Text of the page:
Balin’s mother, Catalina, stood before a wooden pail filled with water and beside a tall stack of glazed clay dishes. In the reflection of the water, the image of a willowy woman with dark sable skin shimmered upon its sparkling surface. A young man appeared at the doorway. It was her son Balin.
“Where’s Balan?” she asked her son as he entered the simple, unornamented house. She was scrubbing away at some dishes with a rag.
“He’s with Lady Viviane,” Balin responded as he kissed her on the cheek.
His mother did not reply. She seethed as she continued scrubbing.
“They’re playing with her dirty pets again,” Catalina muttered to herself with a scowl.
Balin began hopefully searching about the house for some one-and-a-half-inch gears that may be laying around on the floor somewhere. He peered under the dining table, behind the weapon racks, and in the straw-stuffed bed boxes which they slept in. Maybe, just maybe, he had dropped one or two around the house by accident.
“It’s beautiful,” he went on, unaware of his mother’s growing rage. “It’s like a tiny Glastonbury Tor filled with mice, rats, hamsters, squirrels—black, red, and grey!—oh, and even dormice!”
His mother muttered something Balin didn’t catch before scrubbing harder.
“And there was this sword, stuck in a stone,” Balin continued. “Me and Balan tried to pull it out but it didn’t move. Lady Viviane tried too but she couldn’t do it. I’ll bet Arthur could do it—”
She threw the dish down, shattering it on the floor. Balin froze, then look up at his mother. Her fists were clenched, and her eyes were bloodshot with fury.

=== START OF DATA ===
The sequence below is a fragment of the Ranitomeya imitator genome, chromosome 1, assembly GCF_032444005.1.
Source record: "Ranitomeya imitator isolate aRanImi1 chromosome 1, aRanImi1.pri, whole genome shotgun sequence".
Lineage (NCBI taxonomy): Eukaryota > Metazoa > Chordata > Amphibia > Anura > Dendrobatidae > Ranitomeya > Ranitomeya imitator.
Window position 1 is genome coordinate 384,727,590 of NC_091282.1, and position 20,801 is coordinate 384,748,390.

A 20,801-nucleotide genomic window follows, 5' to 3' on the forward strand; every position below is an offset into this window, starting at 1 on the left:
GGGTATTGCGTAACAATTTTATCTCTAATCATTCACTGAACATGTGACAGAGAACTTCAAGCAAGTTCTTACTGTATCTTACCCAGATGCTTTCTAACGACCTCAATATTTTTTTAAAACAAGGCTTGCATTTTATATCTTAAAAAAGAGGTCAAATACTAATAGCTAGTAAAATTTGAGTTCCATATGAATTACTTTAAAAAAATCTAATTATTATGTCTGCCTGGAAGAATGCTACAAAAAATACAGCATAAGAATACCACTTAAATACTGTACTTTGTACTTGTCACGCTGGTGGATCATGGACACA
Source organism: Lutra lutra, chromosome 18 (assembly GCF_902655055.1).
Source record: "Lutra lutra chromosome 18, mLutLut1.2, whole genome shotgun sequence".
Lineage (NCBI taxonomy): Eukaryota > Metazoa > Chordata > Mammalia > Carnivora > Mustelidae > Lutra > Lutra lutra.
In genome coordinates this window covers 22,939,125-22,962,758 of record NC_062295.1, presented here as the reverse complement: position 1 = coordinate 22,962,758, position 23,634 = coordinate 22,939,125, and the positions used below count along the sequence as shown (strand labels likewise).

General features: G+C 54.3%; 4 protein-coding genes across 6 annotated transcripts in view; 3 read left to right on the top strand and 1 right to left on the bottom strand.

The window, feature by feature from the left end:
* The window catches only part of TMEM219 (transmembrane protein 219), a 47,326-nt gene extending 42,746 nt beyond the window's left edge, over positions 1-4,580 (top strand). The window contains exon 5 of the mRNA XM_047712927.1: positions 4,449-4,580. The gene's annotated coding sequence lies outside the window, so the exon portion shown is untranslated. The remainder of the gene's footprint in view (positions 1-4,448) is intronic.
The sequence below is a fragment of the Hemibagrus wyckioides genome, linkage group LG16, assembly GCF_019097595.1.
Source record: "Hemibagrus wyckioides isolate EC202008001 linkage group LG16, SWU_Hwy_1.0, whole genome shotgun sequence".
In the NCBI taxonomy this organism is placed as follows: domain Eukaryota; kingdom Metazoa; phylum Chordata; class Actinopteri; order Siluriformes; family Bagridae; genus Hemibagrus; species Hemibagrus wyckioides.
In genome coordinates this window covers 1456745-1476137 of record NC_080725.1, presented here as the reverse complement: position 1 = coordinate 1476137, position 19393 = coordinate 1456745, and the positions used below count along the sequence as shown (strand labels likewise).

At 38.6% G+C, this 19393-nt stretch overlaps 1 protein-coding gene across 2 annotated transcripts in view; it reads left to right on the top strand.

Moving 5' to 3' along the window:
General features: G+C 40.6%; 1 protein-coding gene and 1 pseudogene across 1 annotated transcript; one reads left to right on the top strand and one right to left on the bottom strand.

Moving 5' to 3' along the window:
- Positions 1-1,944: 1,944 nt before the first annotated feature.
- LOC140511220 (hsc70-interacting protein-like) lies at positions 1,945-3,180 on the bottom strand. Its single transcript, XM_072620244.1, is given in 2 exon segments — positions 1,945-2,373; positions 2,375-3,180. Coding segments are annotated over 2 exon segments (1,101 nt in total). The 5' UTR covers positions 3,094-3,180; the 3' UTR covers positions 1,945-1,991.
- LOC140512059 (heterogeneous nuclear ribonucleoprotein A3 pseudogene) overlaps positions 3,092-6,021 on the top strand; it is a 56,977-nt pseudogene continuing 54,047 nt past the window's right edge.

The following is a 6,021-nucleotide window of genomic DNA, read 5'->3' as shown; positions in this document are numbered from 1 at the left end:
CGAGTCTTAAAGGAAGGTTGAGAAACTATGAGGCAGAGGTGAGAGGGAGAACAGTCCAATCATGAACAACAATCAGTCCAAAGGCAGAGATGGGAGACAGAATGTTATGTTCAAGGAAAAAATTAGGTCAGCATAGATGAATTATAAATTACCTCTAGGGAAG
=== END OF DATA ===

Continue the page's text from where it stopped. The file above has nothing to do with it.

“That’s King Arthur to you, boy,” she chided him. “Do not take the young king’s friendship for granted. If his father were alive, you’d be dead as a doornail today, boy! You’re on thin ice as it is with him what with the stupid, stupid murder of his cousin. Do not ruin this for your brother. Do not ruin this for us!”
Balin stood there in shock, backing up from his mother.
“I don’t want you hanging out with her anymore!” she shouted as she approached, crunching upon the broken dish as she did. “Same goes for your brother for that matter!”
Balin shook his head, which was responded to with a tight slap from Catalina.
“Do you hear me, boy?!” Catalina screamed at the boy holding his hot cheek. “Balan will find himself a lovely Northern gal to marry someday. Not some witch! Not some…. pagan witch that plays with rats!”
Catalina grabbed the boy by the ear, pulling it side-to-side.
“Do you hear me?!” she screamed directly into it.
“But mother,” he rebutted. “Aren’t…?”
Catalina’s eyes widened. She tilted her head as she pulled Balin’s face closer to hers by his ear.
“What?” she asked.
“Nothing,” Balin said sheepishly.
“No, go on then! Spit it out!” she shouted. “What were you going to say, boy?!”
Balin gulped. He thought against it, but then decided to finish his line of questioning.
“Aren’t you a witch?” he asked. “I mean, not a witch witch. Like a witch doctor? Right?”
“I!” she screamed as she squeezed Balin’s ear as hard as she could. “Am a Priestess!”
Balin yelped in pain. Catalina released her grip, and wound up her leg
“And you,” she continued as she sent her foot forward. “Are daft!”
She kicked him, sending him flying across the room and shattering a small table that used to hold up a vase of flowers. Her eyes glowed white with an intense heat, and her fingers crackled with energy.
“Get out of my sight!” she continued. “How dare you call your mother a witch!”
Balin ran out the front door.
“Your own mother!” she screeched. “You’d call her a witch?!”
Balin ran for the hills.
Catalina picked up the wet rag and a white dish, and continued to scrub away furiously, muttering to herself as she did.